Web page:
Concurrency – Understanding the Concept

From our previous article, we got to know that with the start of every JVM process, we get lots of threads already working.Out of that one is: Main thread.

On top of that Main thread can also spawn multiple threads by using Java API. (We will discuss this part later on as to how do we do it).

NOW we should be able to VISUALIZE many threads running in JVM.

With this knowledge, in this article we will try to understand:

  1. What do we mean by concurrency?
  2. And what do we mean by a concurrent system?

So, stay tuned!!

Current article is part of our series on multithreading in java.

Understanding Concurrency

By simply searching “Concurrency” in google, this is the definition I got from the MIT:

Concurrency definition by MIT

You must be asking yourself: If Concurrency is: “multiple computations happening at the same time“, then what is parallelism? Is even the mighty MIT confused on this topic?

Alright! Let’s take another definition from Wikipedia:

Confused? Let me tear the definition apart:

  1. First, it says that a system is composed of different parts or units.
  2. Second, these different units can be executed in some order or without any order.
  3. Third, this ability of a system to execute these units is called Concurrency.
  4. Concurrency then enables parallel execution.(We will discuss this later)

A bit better to understand. Now, let’s make it even simpler.

Defining Concurrency

Concurrency is the ability of an application to handle multiple things at the same or overlapping time.

Overlapping time? Let me explain this definition right away before you try to interpret the definition in line of parallelism or something else.

What do we mean by concurrent application?

Example of a Non-Concurrent System

Let’s say you have designed an application which allows a user to query the database (A database client). Think of SQL Developer, MySQLyog etc.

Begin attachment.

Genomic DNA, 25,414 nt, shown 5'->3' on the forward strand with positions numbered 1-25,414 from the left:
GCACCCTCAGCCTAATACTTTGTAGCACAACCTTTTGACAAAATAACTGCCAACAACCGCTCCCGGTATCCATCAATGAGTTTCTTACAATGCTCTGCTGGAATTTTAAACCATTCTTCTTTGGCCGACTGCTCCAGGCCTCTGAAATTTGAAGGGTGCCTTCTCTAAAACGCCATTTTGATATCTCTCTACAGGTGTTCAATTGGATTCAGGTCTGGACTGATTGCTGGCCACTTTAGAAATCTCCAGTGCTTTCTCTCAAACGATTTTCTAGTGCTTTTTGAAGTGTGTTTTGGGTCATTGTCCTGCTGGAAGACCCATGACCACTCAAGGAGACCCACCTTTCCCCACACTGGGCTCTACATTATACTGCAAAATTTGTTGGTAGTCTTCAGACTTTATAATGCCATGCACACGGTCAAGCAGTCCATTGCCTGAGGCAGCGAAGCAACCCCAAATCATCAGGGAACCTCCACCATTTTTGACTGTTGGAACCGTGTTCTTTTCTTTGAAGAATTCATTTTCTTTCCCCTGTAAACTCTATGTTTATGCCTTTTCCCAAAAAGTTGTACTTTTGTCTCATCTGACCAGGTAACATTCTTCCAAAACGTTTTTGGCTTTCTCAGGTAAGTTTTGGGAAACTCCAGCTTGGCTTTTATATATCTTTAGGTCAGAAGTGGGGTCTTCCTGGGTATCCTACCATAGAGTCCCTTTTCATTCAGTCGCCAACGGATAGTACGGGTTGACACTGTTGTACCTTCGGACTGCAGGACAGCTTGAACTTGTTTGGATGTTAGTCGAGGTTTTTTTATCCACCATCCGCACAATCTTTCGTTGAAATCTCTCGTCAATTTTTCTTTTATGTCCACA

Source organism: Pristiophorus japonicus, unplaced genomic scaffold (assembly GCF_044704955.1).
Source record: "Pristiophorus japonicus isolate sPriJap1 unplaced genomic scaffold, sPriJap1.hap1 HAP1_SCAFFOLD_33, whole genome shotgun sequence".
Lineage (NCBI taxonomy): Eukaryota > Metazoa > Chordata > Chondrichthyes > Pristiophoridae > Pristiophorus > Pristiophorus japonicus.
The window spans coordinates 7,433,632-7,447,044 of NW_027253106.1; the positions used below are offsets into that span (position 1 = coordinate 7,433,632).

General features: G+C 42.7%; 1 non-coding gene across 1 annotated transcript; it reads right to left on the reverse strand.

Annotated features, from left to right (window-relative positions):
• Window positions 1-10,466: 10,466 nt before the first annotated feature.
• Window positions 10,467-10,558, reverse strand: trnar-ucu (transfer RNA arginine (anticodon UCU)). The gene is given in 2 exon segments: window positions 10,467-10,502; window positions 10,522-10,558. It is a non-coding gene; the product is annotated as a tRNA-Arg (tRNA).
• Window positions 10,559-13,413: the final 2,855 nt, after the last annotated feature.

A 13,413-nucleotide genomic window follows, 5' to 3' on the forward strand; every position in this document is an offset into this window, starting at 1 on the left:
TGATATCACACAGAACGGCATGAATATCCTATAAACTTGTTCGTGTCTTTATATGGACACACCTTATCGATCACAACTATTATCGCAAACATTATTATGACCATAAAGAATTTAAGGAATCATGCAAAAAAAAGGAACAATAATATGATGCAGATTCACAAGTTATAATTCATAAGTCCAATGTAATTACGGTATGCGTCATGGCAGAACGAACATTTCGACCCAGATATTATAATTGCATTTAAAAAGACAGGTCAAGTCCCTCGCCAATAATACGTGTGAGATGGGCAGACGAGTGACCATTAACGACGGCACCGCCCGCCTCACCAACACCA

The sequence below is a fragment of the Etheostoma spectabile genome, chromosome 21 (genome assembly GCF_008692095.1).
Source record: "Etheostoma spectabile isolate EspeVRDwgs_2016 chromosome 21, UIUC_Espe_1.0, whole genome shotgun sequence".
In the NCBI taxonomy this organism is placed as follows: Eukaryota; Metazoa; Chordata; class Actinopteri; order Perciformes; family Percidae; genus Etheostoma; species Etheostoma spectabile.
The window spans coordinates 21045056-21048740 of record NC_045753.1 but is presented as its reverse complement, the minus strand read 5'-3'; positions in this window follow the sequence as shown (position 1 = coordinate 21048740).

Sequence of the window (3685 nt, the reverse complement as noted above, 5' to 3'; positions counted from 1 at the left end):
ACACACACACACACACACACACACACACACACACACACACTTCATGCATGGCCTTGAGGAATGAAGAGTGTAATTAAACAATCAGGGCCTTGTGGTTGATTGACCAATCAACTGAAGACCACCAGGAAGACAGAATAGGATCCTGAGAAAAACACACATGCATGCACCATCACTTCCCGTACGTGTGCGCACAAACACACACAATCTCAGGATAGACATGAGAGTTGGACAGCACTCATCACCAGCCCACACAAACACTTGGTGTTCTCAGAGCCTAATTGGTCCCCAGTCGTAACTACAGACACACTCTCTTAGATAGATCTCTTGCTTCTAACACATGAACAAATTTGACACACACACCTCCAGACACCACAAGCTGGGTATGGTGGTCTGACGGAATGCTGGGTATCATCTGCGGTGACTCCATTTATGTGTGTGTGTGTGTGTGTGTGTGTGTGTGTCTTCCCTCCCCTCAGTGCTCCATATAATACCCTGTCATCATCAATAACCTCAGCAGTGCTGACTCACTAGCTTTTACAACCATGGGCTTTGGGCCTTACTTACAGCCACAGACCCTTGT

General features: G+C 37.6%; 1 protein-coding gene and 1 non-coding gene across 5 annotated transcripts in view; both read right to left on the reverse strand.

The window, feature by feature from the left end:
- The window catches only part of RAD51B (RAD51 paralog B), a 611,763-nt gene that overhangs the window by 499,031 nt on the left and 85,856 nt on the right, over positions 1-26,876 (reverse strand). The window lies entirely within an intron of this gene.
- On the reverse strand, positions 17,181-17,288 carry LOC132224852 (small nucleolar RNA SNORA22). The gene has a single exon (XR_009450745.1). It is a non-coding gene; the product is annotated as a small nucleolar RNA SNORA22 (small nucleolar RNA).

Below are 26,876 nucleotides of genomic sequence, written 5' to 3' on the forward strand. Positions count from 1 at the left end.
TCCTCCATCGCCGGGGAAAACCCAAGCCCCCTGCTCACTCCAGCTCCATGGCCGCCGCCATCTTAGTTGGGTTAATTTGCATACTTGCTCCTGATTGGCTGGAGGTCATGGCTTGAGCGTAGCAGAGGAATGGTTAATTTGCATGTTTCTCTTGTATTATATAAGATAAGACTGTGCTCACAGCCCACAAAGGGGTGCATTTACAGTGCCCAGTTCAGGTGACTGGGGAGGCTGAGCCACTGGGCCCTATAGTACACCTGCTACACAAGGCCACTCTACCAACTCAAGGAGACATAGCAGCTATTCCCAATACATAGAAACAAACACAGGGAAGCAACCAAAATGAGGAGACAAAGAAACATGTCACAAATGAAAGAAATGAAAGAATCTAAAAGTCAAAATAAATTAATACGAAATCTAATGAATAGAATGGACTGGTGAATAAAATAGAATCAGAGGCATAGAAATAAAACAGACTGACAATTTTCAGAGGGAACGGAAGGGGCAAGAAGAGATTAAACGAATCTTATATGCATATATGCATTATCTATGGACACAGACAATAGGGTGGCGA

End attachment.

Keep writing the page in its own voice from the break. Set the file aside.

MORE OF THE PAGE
NOW, by mistake, you write a stupid query which might take hours to complete and execute it. After realizing this, you try to hit the ‘x’ button, to cancel the query. But, it won’t work, why?

Because, you executed the query from the main thread and now the main thread is waiting for the DB I/O to give back the result. Logic of ‘x’ button will get executed only after query will give the result back.

This system is not concurrent as it can not deal with two things(Query execution and Cancellation) at the same time.

Example of a Concurrent System

Now, let’s convert the above non-concurrent system to a concurrent system.

For that, in our Main thread, we will have to provide logic such that:

  1. Whenever a DB query request comes, we pass it to a new thread.
  2. Meanwhile Main Thread is able to take our ‘x’ request.
  3. Once received, we can terminate the thread which is handling the DB query.

Fine. It can handle multiple things. But at the same time?

Why MIT said “at the same time”?

Why our definition has the part “overlapping time”?

It’s time to answer this NOW:

Same time vs Overlapping time

We have two threads with us:

  1. Main thread
  2. DB query handler thread

If we have multi-core system, these thread can run exactly at the same time on different CPU cores.

If we have an single CPU to work with, then with the help of operating system’s time slicing, each thread will be given some CPU cycles, but not exactly at the same time(of-course).To the user, it will look like it.

But Important thing is that both threads will have chance to get executed at overlapping time.

So, MIT is not confused. They simply assumed:

  1. Either that all systems are multi-core now-a-days, which is really the case.
  2. Or put the user prospect that: To them it will look like execution in parallel.

Whatever the case. Just grab our definition and it will serve you well in every situation.

So:

  1. If we run our non-concurrent system on single or multi-core system, it will remain non-concurrent. (Not able to handle multiple things at the same time)
  2. But If we run our concurrent system even on single core system, it will be a concurrent system which will be able to handle different things with the help of time slicing.

Key Points

  1. A concurrent system is able to handle multiple things at the same or overlapping time.
  2. In single core, it does so with the help of time slicing, which is the case of overlapping time.
  3. With multi-core CPU system it happens at same time.
  4. A non-concurrent system will remain non-concurrent system even on multi-core system.
  5. WE need to make a concurrent system. It won’t be provided.

What to read next?

There is prevalent confusion between Concurrency and Parallelism. With this article, you understood what is Concurrency. Next we will target:

  1. What is Parallelism?
  2. What is the difference between Concurrency and Parallelism in detail?

Go to: Understanding Concurrency vs Parallelism on single and multi core system

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